My Zumba Teacher Is Better Than Your Fitness Instructor

Last summer I started taking my friend Carol’s Zumba class. I got hooked and became a regular. I’m very awkward at it but I love the cardio, fun music, routine, and camaraderie that the class provides — or now, I should say, provided. I haven’t been able to attend the class for several weeks in order to do my part in preventing the spread of COVID-19. I have missed it!

I was thrilled this week when Carol sent out emails with videos of her routines that I could follow from home. They aren’t done in a professional video studio with perfect sound and lighting, and the participants aren’t in matching outfits with lovely smiles. Instead they are my friends, in their workout clothes, doing the routines that are familiar to me and that make me smile.  

Carol and me, before the need for social distancing

As humans, we seek the familiar and the routine. Habitual behaviors in both humans and animals can induce relaxation to help us manage stress during these uncertain times. These patterns heighten our belief that we are in control of our situation even when we aren’t. At this time of constant change, help provide both structure and routine to your employees and colleagues by encouraging these behaviors:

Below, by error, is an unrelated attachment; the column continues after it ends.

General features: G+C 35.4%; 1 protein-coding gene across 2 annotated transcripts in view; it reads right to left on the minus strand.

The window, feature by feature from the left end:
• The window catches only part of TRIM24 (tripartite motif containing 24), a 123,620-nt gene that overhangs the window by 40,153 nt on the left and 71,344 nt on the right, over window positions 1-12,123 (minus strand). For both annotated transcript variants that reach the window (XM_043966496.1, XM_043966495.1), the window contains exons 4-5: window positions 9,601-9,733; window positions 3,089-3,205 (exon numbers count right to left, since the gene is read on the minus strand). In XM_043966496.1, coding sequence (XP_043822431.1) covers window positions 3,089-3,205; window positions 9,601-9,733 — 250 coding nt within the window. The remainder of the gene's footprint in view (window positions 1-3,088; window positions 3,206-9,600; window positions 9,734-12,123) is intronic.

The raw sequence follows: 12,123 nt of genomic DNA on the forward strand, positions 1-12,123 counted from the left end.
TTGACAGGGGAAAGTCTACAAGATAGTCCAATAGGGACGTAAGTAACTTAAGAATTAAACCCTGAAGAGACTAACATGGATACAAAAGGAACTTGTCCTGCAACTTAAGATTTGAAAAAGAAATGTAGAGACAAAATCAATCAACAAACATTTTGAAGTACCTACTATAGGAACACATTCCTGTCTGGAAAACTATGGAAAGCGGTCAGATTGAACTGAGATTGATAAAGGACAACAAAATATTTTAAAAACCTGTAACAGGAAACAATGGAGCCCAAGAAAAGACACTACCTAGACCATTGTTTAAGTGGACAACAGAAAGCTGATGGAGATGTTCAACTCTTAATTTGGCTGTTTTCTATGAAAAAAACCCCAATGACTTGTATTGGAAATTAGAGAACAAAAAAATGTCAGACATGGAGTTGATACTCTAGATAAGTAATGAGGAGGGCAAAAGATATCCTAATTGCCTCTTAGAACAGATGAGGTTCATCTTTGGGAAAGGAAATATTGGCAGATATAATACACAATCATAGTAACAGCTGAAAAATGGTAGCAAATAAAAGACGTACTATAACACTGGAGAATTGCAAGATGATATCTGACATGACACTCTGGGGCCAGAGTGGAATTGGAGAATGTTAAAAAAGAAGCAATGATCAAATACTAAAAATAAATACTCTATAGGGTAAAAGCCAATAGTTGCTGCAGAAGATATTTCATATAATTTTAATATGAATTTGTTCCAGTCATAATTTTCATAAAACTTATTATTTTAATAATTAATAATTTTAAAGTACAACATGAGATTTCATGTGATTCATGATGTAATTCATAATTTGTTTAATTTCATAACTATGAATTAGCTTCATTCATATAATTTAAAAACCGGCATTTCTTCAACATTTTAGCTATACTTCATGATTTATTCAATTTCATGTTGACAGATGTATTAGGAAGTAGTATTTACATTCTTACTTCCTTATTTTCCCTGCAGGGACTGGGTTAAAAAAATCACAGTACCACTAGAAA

• If you typically had an in-person staff meeting on Mondays at 9am, continue with that day and time. Keep the agenda as similar as possible.
  • If you had lunch with Alex most Tuesdays, continue this plan. Just do it virtually.
  • If you previously listened to background music in the office, use the same soundtrack at home. You may never have liked it, but now is not the time to switch it up.
  • Create as many routines as possible. Work the same hours, stop for lunch at the same time, and end your work day as you always have.

Please let me know what routines you have established. What’s working?

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2 Comments
  • David Baldwin
    Reply

    Hi Karen, I met you at a Montgomery PMI meeting a few months back. Just wanted to say that the same things you described in your article are the same “behaviors” I use whenever I am “between engagements.” Whenever I went to the Maryland Workforce Center (which was about 3-4 days per week), I dressed in a suit and tie, just like I was at work. My job was to find a job so I invested at least 6-8 hours per day.
    I thought this might help someone who is recently ‘between engagements.’
    V/r,
    David J. Baldwin

    • Karen Snyder
      Reply

      Hi David,

      So great to hear from you! I love your term, “between engagements.” It’s all how we think about things, isn’t it?

      Be well,
      Karen

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